The resolution is simple: don’t store passwords in print or in files on a computer. There are excellent and free password-managers which protected a number of passwords (i.e., here, the individual user accounts) by using a single, strong password9 . Alternatively, it’s possible to create a single computer admin account which has access to individual user’s accounts.
  4. You keep hand-written notes for all clients in a locked filing cabinet in your office; the key is kept on your key ring. You use a database with client PHI including names, addresses, and phone numbers. The database is stored on a password-protected account on Google Drive, or stored using email. ✗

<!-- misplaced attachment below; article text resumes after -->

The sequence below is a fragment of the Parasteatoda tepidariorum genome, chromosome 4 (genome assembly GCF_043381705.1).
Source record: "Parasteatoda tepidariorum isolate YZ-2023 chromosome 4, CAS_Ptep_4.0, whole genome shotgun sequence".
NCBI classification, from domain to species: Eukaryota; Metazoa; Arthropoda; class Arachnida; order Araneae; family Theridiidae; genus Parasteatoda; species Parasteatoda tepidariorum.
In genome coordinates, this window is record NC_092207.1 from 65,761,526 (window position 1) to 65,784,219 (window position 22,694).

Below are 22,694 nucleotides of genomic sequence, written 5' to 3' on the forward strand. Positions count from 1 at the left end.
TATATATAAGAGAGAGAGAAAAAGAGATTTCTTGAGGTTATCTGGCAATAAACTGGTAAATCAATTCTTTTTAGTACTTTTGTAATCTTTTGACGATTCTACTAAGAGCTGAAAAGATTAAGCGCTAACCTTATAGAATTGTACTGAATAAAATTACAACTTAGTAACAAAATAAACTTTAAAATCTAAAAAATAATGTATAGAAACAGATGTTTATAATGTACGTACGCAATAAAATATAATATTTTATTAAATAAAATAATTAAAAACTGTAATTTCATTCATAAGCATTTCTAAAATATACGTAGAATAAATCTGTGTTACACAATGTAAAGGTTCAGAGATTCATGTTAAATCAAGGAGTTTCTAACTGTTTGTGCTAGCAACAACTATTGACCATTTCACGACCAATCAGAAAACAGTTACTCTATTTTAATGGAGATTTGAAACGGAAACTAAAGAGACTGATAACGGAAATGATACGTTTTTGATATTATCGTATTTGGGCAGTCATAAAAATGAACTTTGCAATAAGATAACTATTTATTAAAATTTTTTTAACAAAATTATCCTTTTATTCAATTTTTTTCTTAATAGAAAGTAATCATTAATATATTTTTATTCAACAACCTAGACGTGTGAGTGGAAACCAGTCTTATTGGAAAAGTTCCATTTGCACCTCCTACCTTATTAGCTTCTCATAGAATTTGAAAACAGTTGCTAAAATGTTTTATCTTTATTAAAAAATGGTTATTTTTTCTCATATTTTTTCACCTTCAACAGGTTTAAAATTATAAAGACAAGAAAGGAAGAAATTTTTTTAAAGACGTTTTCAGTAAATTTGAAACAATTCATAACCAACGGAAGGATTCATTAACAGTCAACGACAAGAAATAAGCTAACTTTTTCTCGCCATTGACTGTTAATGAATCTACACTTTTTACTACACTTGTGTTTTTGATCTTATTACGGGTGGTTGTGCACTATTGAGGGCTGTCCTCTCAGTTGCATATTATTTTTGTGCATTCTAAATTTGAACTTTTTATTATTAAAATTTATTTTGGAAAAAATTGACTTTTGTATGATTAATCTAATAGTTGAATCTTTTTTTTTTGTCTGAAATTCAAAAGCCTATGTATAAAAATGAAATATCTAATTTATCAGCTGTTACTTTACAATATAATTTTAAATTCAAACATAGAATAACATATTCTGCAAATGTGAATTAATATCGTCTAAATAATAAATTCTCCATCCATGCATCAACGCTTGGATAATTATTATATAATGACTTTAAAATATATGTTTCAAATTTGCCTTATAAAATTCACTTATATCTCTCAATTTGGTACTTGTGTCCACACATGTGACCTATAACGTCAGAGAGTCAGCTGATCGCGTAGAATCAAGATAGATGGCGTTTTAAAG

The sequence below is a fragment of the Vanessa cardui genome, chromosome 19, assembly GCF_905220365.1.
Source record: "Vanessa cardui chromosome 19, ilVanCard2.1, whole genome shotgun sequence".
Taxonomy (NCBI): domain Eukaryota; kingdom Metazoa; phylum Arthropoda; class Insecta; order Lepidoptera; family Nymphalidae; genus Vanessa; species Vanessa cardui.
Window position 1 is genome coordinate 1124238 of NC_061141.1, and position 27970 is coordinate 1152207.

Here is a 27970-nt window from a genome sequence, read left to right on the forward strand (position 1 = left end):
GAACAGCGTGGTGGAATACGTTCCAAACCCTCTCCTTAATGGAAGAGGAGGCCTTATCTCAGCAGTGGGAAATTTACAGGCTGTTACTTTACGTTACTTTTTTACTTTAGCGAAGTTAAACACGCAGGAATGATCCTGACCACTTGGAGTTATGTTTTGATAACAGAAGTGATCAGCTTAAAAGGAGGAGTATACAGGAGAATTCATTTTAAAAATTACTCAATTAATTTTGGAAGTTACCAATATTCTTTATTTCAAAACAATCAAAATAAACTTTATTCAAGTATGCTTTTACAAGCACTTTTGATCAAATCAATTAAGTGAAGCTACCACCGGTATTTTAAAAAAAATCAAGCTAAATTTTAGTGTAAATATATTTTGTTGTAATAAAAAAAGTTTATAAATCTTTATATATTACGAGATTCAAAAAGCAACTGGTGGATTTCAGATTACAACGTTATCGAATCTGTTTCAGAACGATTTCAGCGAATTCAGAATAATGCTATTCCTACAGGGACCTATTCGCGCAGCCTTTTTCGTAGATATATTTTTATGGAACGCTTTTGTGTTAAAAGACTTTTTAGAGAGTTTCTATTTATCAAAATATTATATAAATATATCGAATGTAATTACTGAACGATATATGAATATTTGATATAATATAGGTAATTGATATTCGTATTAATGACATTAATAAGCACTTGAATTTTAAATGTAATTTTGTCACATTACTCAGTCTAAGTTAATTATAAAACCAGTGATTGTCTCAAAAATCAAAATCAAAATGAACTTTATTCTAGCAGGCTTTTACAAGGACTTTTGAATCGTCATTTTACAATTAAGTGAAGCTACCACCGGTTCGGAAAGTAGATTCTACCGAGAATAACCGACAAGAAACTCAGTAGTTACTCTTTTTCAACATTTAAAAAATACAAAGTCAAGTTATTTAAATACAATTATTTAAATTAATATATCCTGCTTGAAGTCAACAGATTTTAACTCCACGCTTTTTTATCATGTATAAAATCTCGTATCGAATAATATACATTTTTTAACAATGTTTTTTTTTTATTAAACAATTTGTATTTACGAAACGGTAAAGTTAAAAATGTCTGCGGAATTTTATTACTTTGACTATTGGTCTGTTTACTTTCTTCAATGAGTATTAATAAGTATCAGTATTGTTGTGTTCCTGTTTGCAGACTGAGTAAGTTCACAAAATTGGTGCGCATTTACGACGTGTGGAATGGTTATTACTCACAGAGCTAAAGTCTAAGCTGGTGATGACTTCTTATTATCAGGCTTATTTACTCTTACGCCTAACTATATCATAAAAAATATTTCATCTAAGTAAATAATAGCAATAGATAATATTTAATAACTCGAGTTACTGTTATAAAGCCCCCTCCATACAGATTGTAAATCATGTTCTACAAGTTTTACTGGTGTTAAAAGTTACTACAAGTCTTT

Why isn’t this secure? Although your paper files are secure, the client database is not secure. It’s easy to resolve, though. A database containing PHI either needs to be kept locally (not on the internet), or kept on a secure, encrypted cloud storage service (again, see note 8).

Recommendations for Good Data Security

Obviously, I’ve made some sort of recommendations above in discussing good and bad examples of data security. Nonetheless, below are some guidelines for storing electronic patient data ethically and legally.

  1. Anyone accessing a computer that they will use to store PHI should have an account on that machine with a strong password, that is only used for work purposes.
  2. If you have a private practice, use a work account for billing and notes. If you work in a clinic, create individual accounts for every clinician.